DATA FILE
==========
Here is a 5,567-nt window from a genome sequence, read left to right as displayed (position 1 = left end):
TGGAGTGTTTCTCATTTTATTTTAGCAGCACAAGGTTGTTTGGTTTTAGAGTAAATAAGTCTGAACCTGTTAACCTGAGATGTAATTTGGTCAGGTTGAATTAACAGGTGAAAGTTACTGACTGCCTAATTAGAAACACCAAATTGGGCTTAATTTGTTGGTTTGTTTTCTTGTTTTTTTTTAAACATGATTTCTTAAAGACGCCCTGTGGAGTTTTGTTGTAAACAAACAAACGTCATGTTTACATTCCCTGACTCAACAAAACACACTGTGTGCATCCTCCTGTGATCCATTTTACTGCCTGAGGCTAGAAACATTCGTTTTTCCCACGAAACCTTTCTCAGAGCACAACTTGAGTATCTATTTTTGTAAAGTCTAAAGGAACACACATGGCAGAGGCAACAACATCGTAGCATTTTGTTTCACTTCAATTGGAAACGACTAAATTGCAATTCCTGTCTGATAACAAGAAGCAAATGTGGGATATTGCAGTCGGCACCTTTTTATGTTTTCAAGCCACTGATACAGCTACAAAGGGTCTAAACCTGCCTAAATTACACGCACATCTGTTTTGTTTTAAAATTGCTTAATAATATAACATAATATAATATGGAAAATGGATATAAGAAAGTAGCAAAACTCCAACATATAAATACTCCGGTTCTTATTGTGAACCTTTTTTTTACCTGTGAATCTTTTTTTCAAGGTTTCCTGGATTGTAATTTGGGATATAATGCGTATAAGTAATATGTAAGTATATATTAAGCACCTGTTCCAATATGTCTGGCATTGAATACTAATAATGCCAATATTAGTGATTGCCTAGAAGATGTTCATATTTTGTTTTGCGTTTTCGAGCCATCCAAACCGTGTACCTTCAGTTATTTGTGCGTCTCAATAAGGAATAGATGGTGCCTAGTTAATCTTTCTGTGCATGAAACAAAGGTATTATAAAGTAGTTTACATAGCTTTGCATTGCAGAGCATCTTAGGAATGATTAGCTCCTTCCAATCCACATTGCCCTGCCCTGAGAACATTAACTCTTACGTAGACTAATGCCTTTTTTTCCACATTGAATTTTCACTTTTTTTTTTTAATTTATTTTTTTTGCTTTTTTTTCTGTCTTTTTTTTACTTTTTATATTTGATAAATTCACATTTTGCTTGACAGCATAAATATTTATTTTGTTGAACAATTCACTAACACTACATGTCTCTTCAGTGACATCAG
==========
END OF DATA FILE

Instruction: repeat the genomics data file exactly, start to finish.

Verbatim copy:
Here is a 5,567-nt window from a genome sequence, read left to right as displayed (position 1 = left end):
TGGAGTGTTTCTCATTTTATTTTAGCAGCACAAGGTTGTTTGGTTTTAGAGTAAATAAGTCTGAACCTGTTAACCTGAGATGTAATTTGGTCAGGTTGAATTAACAGGTGAAAGTTACTGACTGCCTAATTAGAAACACCAAATTGGGCTTAATTTGTTGGTTTGTTTTCTTGTTTTTTTTTAAACATGATTTCTTAAAGACGCCCTGTGGAGTTTTGTTGTAAACAAACAAACGTCATGTTTACATTCCCTGACTCAACAAAACACACTGTGTGCATCCTCCTGTGATCCATTTTACTGCCTGAGGCTAGAAACATTCGTTTTTCCCACGAAACCTTTCTCAGAGCACAACTTGAGTATCTATTTTTGTAAAGTCTAAAGGAACACACATGGCAGAGGCAACAACATCGTAGCATTTTGTTTCACTTCAATTGGAAACGACTAAATTGCAATTCCTGTCTGATAACAAGAAGCAAATGTGGGATATTGCAGTCGGCACCTTTTTATGTTTTCAAGCCACTGATACAGCTACAAAGGGTCTAAACCTGCCTAAATTACACGCACATCTGTTTTGTTTTAAAATTGCTTAATAATATAACATAATATAATATGGAAAATGGATATAAGAAAGTAGCAAAACTCCAACATATAAATACTCCGGTTCTTATTGTGAACCTTTTTTTTACCTGTGAATCTTTTTTTCAAGGTTTCCTGGATTGTAATTTGGGATATAATGCGTATAAGTAATATGTAAGTATATATTAAGCACCTGTTCCAATATGTCTGGCATTGAATACTAATAATGCCAATATTAGTGATTGCCTAGAAGATGTTCATATTTTGTTTTGCGTTTTCGAGCCATCCAAACCGTGTACCTTCAGTTATTTGTGCGTCTCAATAAGGAATAGATGGTGCCTAGTTAATCTTTCTGTGCATGAAACAAAGGTATTATAAAGTAGTTTACATAGCTTTGCATTGCAGAGCATCTTAGGAATGATTAGCTCCTTCCAATCCACATTGCCCTGCCCTGAGAACATTAACTCTTACGTAGACTAATGCCTTTTTTTCCACATTGAATTTTCACTTTTTTTTTTTAATTTATTTTTTTTGCTTTTTTTTCTGTCTTTTTTTTACTTTTTATATTTGATAAATTCACATTTTGCTTGACAGCATAAATATTTATTTTGTTGAACAATTCACTAACACTACATGTCTCTTCAGTGACATCAG